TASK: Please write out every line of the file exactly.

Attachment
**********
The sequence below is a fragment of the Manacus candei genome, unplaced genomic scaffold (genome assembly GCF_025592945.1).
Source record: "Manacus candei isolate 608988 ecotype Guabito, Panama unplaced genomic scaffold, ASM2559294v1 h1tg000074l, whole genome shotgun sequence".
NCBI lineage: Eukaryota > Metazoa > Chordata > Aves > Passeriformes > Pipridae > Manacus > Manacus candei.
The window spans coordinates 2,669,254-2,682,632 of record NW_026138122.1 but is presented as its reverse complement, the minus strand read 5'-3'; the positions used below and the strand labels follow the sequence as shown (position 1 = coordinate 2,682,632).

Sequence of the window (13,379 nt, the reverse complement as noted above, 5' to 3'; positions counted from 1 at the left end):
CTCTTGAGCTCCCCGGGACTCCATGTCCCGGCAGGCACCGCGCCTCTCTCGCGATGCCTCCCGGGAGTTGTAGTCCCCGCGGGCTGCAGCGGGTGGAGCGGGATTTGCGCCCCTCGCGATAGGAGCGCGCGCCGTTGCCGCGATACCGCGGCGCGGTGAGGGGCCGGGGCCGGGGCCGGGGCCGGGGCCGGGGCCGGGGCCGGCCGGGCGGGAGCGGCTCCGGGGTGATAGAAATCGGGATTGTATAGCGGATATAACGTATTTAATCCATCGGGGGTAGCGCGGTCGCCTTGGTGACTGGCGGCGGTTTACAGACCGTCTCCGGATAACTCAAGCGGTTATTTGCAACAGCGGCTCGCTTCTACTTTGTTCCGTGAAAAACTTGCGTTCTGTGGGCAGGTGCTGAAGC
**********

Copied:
The sequence below is a fragment of the Manacus candei genome, unplaced genomic scaffold (genome assembly GCF_025592945.1).
Source record: "Manacus candei isolate 608988 ecotype Guabito, Panama unplaced genomic scaffold, ASM2559294v1 h1tg000074l, whole genome shotgun sequence".
NCBI lineage: Eukaryota > Metazoa > Chordata > Aves > Passeriformes > Pipridae > Manacus > Manacus candei.
The window spans coordinates 2,669,254-2,682,632 of record NW_026138122.1 but is presented as its reverse complement, the minus strand read 5'-3'; the positions used below and the strand labels follow the sequence as shown (position 1 = coordinate 2,682,632).

Sequence of the window (13,379 nt, the reverse complement as noted above, 5' to 3'; positions counted from 1 at the left end):
CTCTTGAGCTCCCCGGGACTCCATGTCCCGGCAGGCACCGCGCCTCTCTCGCGATGCCTCCCGGGAGTTGTAGTCCCCGCGGGCTGCAGCGGGTGGAGCGGGATTTGCGCCCCTCGCGATAGGAGCGCGCGCCGTTGCCGCGATACCGCGGCGCGGTGAGGGGCCGGGGCCGGGGCCGGGGCCGGGGCCGGGGCCGGGGCCGGCCGGGCGGGAGCGGCTCCGGGGTGATAGAAATCGGGATTGTATAGCGGATATAACGTATTTAATCCATCGGGGGTAGCGCGGTCGCCTTGGTGACTGGCGGCGGTTTACAGACCGTCTCCGGATAACTCAAGCGGTTATTTGCAACAGCGGCTCGCTTCTACTTTGTTCCGTGAAAAACTTGCGTTCTGTGGGCAGGTGCTGAAGC